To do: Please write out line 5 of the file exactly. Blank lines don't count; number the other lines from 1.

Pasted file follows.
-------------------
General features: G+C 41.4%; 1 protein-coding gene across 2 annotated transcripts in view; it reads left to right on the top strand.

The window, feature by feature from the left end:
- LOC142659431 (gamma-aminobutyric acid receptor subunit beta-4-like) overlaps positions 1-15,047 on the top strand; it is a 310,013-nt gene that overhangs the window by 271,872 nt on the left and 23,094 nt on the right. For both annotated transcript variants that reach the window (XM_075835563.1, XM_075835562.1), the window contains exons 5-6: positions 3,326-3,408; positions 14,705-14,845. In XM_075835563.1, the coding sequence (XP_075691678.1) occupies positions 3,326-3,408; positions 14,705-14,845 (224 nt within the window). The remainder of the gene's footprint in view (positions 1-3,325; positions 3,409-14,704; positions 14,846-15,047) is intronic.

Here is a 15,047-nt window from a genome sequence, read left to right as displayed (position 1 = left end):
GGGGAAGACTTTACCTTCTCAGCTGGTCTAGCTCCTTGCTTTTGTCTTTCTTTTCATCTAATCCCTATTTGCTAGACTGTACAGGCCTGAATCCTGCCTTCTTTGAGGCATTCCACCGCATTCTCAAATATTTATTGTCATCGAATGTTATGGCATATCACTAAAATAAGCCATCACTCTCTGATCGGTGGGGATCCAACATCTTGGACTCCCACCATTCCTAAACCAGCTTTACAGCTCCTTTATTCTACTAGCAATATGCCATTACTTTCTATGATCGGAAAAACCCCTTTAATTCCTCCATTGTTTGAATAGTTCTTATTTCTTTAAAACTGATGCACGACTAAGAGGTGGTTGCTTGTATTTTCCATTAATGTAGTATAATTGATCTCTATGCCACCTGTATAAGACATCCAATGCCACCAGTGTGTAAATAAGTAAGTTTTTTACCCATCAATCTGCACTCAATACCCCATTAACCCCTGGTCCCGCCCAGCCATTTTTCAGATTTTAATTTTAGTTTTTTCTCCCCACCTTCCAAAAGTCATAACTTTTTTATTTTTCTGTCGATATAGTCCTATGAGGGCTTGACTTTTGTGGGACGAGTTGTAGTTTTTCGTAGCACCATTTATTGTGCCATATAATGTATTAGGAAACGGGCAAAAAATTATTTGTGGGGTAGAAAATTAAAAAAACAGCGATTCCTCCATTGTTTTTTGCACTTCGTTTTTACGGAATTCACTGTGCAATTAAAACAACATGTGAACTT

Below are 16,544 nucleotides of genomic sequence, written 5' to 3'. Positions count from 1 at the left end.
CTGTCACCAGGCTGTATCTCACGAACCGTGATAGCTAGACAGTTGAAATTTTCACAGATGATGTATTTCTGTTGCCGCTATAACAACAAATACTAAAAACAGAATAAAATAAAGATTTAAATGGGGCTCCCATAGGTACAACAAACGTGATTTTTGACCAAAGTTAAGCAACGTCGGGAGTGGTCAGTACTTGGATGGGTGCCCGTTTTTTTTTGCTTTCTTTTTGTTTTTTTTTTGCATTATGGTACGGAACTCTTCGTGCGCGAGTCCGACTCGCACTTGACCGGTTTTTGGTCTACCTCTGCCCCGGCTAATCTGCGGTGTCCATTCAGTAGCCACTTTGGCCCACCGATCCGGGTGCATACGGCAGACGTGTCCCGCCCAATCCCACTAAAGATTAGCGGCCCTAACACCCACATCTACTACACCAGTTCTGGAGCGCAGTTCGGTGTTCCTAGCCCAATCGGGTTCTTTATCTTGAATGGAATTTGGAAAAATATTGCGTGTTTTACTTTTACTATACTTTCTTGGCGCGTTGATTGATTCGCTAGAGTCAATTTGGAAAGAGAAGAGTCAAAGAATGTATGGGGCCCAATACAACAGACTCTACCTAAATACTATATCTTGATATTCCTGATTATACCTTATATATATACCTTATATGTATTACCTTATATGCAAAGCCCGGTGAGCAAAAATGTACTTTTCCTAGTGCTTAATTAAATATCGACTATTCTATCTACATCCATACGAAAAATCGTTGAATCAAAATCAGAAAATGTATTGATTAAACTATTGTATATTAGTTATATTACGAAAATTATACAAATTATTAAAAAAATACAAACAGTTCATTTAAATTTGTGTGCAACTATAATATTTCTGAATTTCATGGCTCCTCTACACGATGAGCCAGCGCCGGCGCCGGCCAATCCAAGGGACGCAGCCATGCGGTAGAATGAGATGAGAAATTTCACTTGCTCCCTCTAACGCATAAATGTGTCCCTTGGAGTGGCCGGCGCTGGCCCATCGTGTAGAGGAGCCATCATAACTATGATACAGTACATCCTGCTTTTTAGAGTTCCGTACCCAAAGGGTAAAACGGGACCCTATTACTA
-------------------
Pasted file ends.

GGGGAAGACTTTACCTTCTCAGCTGGTCTAGCTCCTTGCTTTTGTCTTTCTTTTCATCTAATCCCTATTTGCTAGACTGTACAGGCCTGAATCCTGCCTTCTTTGAGGCATTCCACCGCATTCTCAAATATTTATTGTCATCGAATGTTATGGCATATCACTAAAATAAGCCATCACTCTCTGATCGGTGGGGATCCAACATCTTGGACTCCCACCATTCCTAAACCAGCTTTACAGCTCCTTTATTCTACTAGCAATATGCCATTACTTTCTATGATCGGAAAAACCCCTTTAATTCCTCCATTGTTTGAATAGTTCTTATTTCTTTAAAACTGATGCACGACTAAGAGGTGGTTGCTTGTATTTTCCATTAATGTAGTATAATTGATCTCTATGCCACCTGTATAAGACATCCAATGCCACCAGTGTGTAAATAAGTAAGTTTTTTACCCATCAATCTGCACTCAATACCCCATTAACCCCTGGTCCCGCCCAGCCATTTTTCAGATTTTAATTTTAGTTTTTTCTCCCCACCTTCCAAAAGTCATAACTTTTTTATTTTTCTGTCGATATAGTCCTATGAGGGCTTGACTTTTGTGGGACGAGTTGTAGTTTTTCGTAGCACCATTTATTGTGCCATATAATGTATTAGGAAACGGGCAAAAAATTATTTGTGGGGTAGAAAATTAAAAAAACAGCGATTCCTCCATTGTTTTTTGCACTTCGTTTTTACGGAATTCACTGTGCAATTAAAACAACATGTGAACTT